There was tremendous progress in Chemical Sciences after 18th century. It arose out of an interest in the nature of heat and the way things burn. Major progress was made through the careful use of chemical balance to determine the change in mass that occurs in chemical reactions. The great French Chemist Antoine Lavoisier used the balance to study chemical reactions. He heated mercury in a sealed flask that contained air. After several days, a red substance mercury (II) oxide was produced. The gas remaining in the flask was reduced in mass. The remaining gas was neither able to support combustion nor life. The remaining gas in the flask was identified as nitrogen. The gas which combined with mercury was oxygen. Further he carefully performed the experiment by

taking a weighed quantity of mercury (II) oxide. After strong heating, he found that mercury (II) oxide, red in colour, was decomposed into mercury and oxygen. He weighed both mercury and oxygen and found that their combined mass was equal to that of the mercury (II) oxide taken. Lavoisier finally came to the conclusion that in every chemical reaction, total masses of all the reactants is equal to the masses of all the products. This law is known as the law of conservation of mass.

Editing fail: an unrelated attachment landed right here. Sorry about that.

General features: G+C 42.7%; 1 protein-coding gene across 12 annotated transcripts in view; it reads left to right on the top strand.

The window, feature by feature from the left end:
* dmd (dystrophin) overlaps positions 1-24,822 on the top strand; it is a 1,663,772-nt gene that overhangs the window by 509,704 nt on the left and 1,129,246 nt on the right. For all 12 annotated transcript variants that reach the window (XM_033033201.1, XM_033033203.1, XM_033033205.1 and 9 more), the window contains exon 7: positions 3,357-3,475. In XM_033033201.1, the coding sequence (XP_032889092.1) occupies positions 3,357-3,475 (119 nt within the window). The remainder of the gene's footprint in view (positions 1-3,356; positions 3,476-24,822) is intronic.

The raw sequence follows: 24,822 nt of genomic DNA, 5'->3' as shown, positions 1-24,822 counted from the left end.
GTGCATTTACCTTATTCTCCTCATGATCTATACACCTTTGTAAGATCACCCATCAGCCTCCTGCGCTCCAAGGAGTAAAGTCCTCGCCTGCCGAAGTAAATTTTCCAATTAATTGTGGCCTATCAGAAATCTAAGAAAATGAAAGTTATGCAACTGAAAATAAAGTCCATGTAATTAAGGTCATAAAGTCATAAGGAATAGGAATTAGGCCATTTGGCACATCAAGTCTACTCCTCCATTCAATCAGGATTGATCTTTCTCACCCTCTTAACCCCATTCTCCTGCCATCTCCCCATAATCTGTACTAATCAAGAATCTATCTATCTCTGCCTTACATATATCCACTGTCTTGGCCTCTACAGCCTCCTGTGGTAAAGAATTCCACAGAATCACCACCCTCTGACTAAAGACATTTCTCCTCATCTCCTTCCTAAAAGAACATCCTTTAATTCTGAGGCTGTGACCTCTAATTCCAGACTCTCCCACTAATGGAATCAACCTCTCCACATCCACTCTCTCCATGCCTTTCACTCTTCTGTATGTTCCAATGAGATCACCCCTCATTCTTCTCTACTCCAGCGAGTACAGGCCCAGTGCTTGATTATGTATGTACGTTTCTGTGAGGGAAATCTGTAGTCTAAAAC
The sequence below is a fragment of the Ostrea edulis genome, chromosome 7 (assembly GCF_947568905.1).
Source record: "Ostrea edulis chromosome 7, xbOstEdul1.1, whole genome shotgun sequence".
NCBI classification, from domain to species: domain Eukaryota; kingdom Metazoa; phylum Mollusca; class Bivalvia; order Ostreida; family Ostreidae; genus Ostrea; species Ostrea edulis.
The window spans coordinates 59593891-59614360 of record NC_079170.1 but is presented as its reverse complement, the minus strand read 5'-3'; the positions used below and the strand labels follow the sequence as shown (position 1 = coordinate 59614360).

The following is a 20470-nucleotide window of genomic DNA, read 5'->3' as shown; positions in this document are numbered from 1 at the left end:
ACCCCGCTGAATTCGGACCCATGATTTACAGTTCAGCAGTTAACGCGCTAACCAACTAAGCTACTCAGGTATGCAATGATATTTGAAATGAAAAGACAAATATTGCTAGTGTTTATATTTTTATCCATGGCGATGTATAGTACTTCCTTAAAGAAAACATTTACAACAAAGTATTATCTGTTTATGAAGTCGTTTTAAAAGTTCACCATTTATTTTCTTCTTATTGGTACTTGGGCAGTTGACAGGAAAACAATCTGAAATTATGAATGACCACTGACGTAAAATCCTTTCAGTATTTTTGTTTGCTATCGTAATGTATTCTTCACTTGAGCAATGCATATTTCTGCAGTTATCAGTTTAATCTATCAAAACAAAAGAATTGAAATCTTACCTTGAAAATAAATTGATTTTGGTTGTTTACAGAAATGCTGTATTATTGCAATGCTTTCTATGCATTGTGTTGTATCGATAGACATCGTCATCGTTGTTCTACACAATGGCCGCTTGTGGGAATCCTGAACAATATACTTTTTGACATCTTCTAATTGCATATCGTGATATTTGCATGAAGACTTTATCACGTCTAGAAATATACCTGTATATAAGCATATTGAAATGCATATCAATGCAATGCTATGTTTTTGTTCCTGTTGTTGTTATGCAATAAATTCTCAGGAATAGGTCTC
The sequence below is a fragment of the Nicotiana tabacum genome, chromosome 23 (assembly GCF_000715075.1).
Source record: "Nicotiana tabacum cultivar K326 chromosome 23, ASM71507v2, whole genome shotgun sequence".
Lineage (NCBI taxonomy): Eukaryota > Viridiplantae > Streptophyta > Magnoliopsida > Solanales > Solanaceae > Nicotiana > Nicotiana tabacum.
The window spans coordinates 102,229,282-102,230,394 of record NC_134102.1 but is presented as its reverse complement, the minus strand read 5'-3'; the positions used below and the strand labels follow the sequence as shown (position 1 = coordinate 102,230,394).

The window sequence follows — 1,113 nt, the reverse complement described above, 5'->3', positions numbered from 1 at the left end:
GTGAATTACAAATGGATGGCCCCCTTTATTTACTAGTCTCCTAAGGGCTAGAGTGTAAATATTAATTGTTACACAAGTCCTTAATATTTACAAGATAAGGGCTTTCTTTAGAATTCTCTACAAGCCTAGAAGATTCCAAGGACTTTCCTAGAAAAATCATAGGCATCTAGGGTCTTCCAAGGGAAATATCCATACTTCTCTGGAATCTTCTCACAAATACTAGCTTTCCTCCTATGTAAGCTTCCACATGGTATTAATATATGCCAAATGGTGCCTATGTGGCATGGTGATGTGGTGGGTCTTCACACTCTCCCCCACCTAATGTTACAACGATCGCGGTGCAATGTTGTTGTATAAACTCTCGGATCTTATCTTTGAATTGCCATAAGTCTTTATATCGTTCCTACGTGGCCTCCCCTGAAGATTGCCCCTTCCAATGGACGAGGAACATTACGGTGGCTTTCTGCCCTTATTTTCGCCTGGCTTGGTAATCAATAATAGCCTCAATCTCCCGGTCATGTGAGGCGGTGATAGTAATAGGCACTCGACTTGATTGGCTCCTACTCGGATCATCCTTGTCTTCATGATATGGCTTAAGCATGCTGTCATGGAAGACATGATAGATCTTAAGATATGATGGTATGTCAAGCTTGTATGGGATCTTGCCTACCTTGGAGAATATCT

There was rapid progress in science after chemists began accurate determination of masses of reactants and products. French chemist Claude Berthollet and Joseph Proust worked on the ratio (by mass) of two elements which combine to form a compound. Through a careful work, Proust demonstrated the fundamental law of definite or constant proportions in 1808. In a given chemical compound, the proportions by mass of the elements that compose it are fixed, independent of the origin of the compound or its mode of preparation.

In pure water, for instance, the ratio of mass of hydrogen to the mass of oxygen is always 1:8 irrespective of the source of water. In other words, pure water contains 11.11% of hydrogen and 88.89% of oxygen by mass whether water is obtained from well, river or from a pond. Thus, if 9.0 g of water are decomposed, 1.0 g of hydrogen and 8.0 g of oxygen are always obtained. Furthermore, if 3.0 g of hydrogen are mixed with 8.0 g of oxygen and the mixture is ignited, 9.0 g of water are formed and 2.0 g of hydrogen remains unreacted. Similarly sodium chloride contains 60.66% of chlorine and 39.34% of sodium by mass whether we obtained it from salt mines or by crytallising it from water of ocean or inland salt seas or synthesizing it from its elements sodium and chlorine. Of course, the key word in this sentence is ‘pure’. Reproducible experimental results are highlights of scientific thoughts. In fact modern science is based on experimental findings. Reproducible results indirectly hint for a truth which is hidden. Scientists always worked for findings this truth and in this manner many theories and laws were discovered. This search for truth plays an important role in the development of science.